Advent Day 22

So. London. We got the cheese, and we had hot chocolate and croissants in the café opposite the cheese shop and watched whole pigs being delivered to the butcher next door. We went to the Tate Modern and found a whole wall covered in deep pile orange carpet, in which we wrote our names. We saw the Wilfredo Lam exhibition and talked about Picasso while the six year old drew rabbits in her notebook and I got so lost in the idea of three hundred artists on a ship escaping from Europe in the 1940s that I forgot how many children I had and lost one of them.
Losing your children is, in general, not to be recommended. However, if you are determined to try the experience, an art exhibition with interested gallery guards and not many visitors is a gentle starting point. The child in question hadn’t realized he was lost; he thought he was educating a new friend about Salvador Dali, whom he has embraced with the fervour of eight years’ life experience and against whom he judges every painting he comes across. Lam came out better than Delacroix, and I kept a tight grip on the child formerly known as lost while he (with more sense than grammar) explained why: ‘It’s boring when things look like what they are, I like what things look like they feel.’
It’s impossible to take four children out for the day and have them all hungry/thirsty/needing the toilet/thoroughly engaged at the same time. Once Wilfredo Lam had found his self-expression in strange, Picasso-esque non-specific carnival rituals, we left. What I want to say is that we went up to the new tenth floor and gazed at the beauty of the London skyline, then had a delicious, nutritious and culturally inventive lunch, by way of various interesting shops where we chose thoughtful presents.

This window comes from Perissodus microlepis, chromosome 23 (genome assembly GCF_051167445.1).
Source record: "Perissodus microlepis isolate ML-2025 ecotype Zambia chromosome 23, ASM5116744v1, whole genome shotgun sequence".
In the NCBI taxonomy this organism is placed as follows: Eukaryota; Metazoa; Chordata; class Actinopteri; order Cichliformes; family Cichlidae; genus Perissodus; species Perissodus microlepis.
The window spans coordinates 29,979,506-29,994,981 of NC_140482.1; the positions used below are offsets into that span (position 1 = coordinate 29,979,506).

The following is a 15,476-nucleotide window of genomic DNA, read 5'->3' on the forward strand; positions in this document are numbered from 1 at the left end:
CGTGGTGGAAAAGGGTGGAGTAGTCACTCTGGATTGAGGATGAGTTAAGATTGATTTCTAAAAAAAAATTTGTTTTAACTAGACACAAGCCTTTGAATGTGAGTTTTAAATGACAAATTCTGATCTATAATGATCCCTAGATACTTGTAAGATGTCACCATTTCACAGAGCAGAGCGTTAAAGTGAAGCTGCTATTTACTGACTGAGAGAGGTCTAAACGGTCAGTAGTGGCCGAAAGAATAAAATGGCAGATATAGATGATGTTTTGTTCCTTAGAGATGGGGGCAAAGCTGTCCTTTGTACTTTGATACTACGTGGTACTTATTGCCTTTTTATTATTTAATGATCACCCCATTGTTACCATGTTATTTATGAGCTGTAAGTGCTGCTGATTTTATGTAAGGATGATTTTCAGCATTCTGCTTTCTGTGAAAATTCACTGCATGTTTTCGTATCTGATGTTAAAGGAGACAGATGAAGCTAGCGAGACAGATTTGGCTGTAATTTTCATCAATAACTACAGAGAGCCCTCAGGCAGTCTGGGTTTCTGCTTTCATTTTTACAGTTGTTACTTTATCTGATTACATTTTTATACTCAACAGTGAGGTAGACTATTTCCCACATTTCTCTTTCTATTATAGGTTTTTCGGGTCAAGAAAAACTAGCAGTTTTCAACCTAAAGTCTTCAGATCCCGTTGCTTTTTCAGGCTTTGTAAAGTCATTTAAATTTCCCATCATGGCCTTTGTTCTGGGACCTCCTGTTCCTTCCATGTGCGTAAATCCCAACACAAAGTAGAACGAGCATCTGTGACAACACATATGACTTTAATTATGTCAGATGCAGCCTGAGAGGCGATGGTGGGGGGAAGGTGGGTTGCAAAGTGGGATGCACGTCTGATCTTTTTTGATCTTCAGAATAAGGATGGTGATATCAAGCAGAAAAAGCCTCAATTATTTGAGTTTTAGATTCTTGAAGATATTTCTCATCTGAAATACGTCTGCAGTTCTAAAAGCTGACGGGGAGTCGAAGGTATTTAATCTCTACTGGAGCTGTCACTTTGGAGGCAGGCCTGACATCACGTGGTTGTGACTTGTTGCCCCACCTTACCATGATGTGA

What actually happened was that we went up to the tenth floor, where the children gazed in fascination at the new flats opposite: ‘Look, you can see their washing machine!’ I felt so uncomfortable I ushered them away with a lecture on privacy, in revenge for which the child formerly known as lost refused to go to the toilet when the opportunity arose and child 2 reinvented her entire Christmas list to include refurnishing the dolls’ house. Child 1 was outraged (‘you’ve already GOT your present, it’s UNDER the TREE’), child 2 was defensive, child 3 weighed in delightedly, and my declaration that none of them were to get Any Presents At All If This Continues was on the biblical side. Child 4, who had been quietly trotting along holding my hand, was paralysed with horror, and began to cry, giving child 1 a real miscarriage of justice to get his teeth into and giving the children a sense of unity.
James, who really had been admiring the view, came over in time to witness the Union of Wronged Children kissing each other. ‘Isn’t this lovely?’ he said, beaming. And, at that moment, it was. In fact, it was so lovely that I insisted that he go and look at a painting he was very keen to see, forgetting until he’d gone that we were in the Tate Modern and the painting in question was in the National Gallery.
It was a long long day. I had a report ready for James about arguments, wandering children, stressed shoppers, the distress caused by my refusal to buy silk velvet at £52 a metre or yet more soft toys, the sheet idiocy of herding a litter of excited, overtired puppies through packed city streets. But when we met at the station and tumbled onto the train together, the report that spilled out was of the passionate discussion about wand design in Forbidden Planet (a shop which is to nerdy geeks what La Fromagerie is to cheese lovers); the delight over choosing holiday reading in Foyles and literally having to prise the book out of child 3’s hands in order to pay for it (and meeting a friend at the tills); the fact that the crackers in the John Lewis Christmas shop were so reduced that everyone could choose a box, and Borovicks, the fabric shop on Berwick Street where I buy the materials for the children’s projects and fancy dress costumes, the visit to which deserves a post to itself.
And so we got home, and manic secret wrapping ensued, and all was well until James found me in the kitchen at nearly midnight, weeping into a vat of lean mince and onions. But we won’t remember that either – we’ll only remember tucking into the shepherd’s pie on Christmas Eve, full of joy and anticipation of the glories to come.

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